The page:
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Royal Navy Carriers, JSF Slashed

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posted on Nov, 2 2009 @ 08:13 PM
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Put EODAS on it.


(or get the F-35)




posted on Nov, 3 2009 @ 02:24 AM
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reply to post by Major Lee Gassole
 


after quite a bit more reading into the entire Sea Typhoon concept , i must reluctantly agree with you , anything can be achieved with time and alot of money - but in the case of the Typhoon - looking at the `final` proposals it would have been a franken monster with pods and periscopes


no , ditch the white elephant called F35 and buy Rafale.



posted on Nov, 6 2009 @ 10:13 PM
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According to what I read in another forum the MOD denies any cuts and said the the F-35 will fly off both carriers.



posted on Nov, 7 2009 @ 02:41 AM
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Dear Mr Hughes,



Thank you for your email of 26 October to the ‘Ask a Minister’ portal in which you raise a number of concerns in relation to the ongoing viability of the UK ’s Joint Combat Aircraft (JCA) programme. Your email has been passed to me to respond as the desk officer within the MO D ’s Equipment Capability Secretariat responsible for the JCA programme.



May I begin by addressing the point you raise about an announcement “that the second carrier the UK needs, is to be used as a commando carrier”. I should clarify that the Government remains fully committed to the manufacture of two Queen Elizabeth (QE) Class aircraft carriers and that no such decision to use the second vessel as purely a commando carrier has been made. The QE Class carriers are a core component of the overall Carrier Strike Programme and a cornerstone of future UK defence policy. Notwithstanding their primary role as aircraft carriers, we have always planned to use the QE Class to cover the Landing Platform Helicopter (LPH) role when HMS OCEAN is in refit.



Moving on to your concerns about the rising cost of the JSF programme. We do not recognise any accusations that the costs of the JSF programme have grown. The UK contribution to the US led JSF development programme was fixed at a cost agreed in 2001 and has not changed since. In the production phase, which the programme has just entered, costs of aircraft which have been placed on contract are in line with of previous estimates and are reducing as greater numbers of aircraft are placed on order. We regularly review our equipment capability requirements through annual planning rounds and also at major investment decision points. The last time the JSF requirement was considered was in January this year, at which point it was demonstrated to represent the best value for money solution to meet the UK ’s future Carrier Strike capability requirement.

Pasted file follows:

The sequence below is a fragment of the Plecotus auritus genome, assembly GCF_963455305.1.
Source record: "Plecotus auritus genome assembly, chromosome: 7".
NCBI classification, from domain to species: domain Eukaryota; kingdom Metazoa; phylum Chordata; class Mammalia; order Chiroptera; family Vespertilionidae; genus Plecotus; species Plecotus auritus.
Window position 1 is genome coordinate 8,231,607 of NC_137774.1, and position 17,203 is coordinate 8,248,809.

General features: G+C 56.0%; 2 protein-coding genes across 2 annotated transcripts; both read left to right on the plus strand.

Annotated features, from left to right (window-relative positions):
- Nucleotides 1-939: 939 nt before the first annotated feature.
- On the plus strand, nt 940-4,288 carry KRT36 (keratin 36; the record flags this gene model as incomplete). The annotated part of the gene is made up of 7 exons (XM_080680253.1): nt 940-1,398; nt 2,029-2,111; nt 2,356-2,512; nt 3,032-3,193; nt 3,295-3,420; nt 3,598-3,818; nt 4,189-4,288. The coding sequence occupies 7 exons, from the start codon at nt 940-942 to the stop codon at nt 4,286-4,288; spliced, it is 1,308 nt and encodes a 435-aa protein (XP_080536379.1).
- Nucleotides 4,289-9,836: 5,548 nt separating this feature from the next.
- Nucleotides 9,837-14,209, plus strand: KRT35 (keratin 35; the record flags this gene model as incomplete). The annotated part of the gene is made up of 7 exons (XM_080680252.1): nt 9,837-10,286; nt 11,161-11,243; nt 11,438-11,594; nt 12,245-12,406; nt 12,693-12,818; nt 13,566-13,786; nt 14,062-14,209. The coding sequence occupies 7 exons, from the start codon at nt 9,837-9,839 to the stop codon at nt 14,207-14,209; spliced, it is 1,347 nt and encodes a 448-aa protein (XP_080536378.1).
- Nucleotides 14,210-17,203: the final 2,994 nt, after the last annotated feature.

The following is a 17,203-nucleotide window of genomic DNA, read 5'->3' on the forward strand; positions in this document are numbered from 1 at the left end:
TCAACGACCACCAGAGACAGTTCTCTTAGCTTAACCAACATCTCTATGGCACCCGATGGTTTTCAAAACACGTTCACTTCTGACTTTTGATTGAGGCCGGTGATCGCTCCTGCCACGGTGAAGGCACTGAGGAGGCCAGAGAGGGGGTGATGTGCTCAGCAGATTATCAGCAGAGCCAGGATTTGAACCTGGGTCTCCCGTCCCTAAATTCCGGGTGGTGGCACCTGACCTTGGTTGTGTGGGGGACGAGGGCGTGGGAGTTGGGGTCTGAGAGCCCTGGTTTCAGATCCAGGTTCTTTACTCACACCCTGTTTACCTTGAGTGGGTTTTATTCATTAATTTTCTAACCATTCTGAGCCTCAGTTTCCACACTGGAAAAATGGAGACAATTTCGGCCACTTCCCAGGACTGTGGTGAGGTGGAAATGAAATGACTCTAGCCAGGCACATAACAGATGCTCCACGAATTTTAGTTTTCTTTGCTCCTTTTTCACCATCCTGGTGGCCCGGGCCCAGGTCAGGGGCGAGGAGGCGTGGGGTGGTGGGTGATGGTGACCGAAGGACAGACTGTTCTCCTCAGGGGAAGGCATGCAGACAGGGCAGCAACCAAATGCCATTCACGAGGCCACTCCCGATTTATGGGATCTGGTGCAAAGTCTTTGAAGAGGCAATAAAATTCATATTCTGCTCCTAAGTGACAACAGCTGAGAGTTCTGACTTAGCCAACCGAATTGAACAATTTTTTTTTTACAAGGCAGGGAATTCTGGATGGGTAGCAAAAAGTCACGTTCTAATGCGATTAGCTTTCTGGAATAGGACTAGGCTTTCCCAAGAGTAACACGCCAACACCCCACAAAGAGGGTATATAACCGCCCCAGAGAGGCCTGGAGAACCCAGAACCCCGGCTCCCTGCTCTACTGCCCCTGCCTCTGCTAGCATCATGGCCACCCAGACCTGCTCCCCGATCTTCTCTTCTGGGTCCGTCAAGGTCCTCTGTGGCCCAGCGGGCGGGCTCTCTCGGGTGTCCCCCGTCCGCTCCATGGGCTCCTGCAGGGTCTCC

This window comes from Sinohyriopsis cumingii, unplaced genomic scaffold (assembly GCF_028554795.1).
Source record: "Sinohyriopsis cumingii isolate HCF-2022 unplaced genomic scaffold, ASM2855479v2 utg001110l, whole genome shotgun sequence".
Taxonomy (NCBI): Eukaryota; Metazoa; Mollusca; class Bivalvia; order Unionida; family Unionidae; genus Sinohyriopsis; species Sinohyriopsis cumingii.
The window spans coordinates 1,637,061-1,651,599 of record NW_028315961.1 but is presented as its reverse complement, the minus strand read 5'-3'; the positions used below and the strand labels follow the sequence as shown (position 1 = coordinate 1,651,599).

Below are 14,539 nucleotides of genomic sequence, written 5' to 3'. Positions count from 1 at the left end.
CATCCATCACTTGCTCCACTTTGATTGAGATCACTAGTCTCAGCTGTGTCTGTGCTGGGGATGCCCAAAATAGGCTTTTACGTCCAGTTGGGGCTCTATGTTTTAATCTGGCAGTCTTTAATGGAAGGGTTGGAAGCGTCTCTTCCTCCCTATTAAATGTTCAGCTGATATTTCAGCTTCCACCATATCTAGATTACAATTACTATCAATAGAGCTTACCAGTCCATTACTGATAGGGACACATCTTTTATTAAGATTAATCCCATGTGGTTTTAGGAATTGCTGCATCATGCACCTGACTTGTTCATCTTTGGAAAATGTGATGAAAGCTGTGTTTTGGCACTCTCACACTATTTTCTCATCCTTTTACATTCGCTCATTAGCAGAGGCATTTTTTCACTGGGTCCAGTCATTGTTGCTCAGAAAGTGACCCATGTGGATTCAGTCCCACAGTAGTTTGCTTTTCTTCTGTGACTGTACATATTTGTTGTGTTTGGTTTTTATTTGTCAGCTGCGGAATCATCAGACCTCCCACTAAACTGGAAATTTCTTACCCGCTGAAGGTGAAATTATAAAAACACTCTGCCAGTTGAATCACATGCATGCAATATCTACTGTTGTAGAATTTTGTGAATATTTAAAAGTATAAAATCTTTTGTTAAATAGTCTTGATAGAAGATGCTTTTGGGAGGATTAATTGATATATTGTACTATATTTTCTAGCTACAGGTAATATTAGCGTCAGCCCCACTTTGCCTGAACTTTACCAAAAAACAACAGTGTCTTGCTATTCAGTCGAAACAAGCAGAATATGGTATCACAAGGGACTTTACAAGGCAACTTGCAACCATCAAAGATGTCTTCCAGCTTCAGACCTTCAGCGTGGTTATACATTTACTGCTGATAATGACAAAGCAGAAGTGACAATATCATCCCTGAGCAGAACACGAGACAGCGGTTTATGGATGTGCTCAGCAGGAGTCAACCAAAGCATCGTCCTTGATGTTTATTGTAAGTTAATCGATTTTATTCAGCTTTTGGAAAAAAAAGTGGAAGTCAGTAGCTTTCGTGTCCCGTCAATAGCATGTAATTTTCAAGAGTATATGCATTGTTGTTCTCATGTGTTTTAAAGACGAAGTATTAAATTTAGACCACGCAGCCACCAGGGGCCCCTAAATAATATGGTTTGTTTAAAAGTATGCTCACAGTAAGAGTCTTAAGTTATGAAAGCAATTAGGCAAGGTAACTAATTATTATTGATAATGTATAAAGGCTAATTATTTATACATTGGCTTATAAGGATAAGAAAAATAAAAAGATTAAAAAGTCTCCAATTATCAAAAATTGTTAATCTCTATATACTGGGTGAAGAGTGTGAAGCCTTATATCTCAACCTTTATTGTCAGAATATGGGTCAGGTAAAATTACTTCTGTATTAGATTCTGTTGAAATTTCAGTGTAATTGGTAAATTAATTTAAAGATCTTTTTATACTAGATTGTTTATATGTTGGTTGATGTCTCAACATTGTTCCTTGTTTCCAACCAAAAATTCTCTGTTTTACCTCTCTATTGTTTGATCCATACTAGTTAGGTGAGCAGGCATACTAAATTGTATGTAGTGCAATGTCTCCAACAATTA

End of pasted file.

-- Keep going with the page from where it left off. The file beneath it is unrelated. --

Finally, on the point you raise about Typhoon acting as a maritime asset. I should begin by making clear that Typhoon, in its current configuration, is not able to operate from a carrier. You may wish to be aware that an extensive study into which aircraft could meet the Carrier Strike requirement was conducted in 2000, and was later refreshed in 2008. These investigations looked at a number of different aircraft options, one of which was Typhoon, and the outcome and subsequent evaluations, all concluded that JSF best meets the UK ’s requirements, on both capability and initial acquisition and whole life cost. Major factors include the stealth advantage that JSF has over other legacy aircraft and the significant cost growth and capability trades which would have to be made in order to convert a land based aircraft into one able to operate from the sea.



I hope my comments above are helpful and assure you that we strive to ensure that our capability requirements are appropriately prioritised and that the equipments we select to meet these requirements demonstrate value for money through life.



Vikash Patel
MOD Equipment Capability Secretariat – Ops1



posted on Nov, 8 2009 @ 01:28 PM
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Sounds like that is definitely the offical line, but I'm sure the Times would not publish an article without sufficent backing.

The second section on the JSF is so British I fear it may be lost on our cousins from overseas. The mere mention of reviews of the relevancy on the JSF is a suggestion that it is either currently or will shortly be under another review, and that sufficent alternate options are being considered.

With any other country in the world, I would be reasssured by the huge costs already spent on the project, but in the UK especially under this govt they would waste £4000 spent yesterday to save a quid tomorrow.

Jensy



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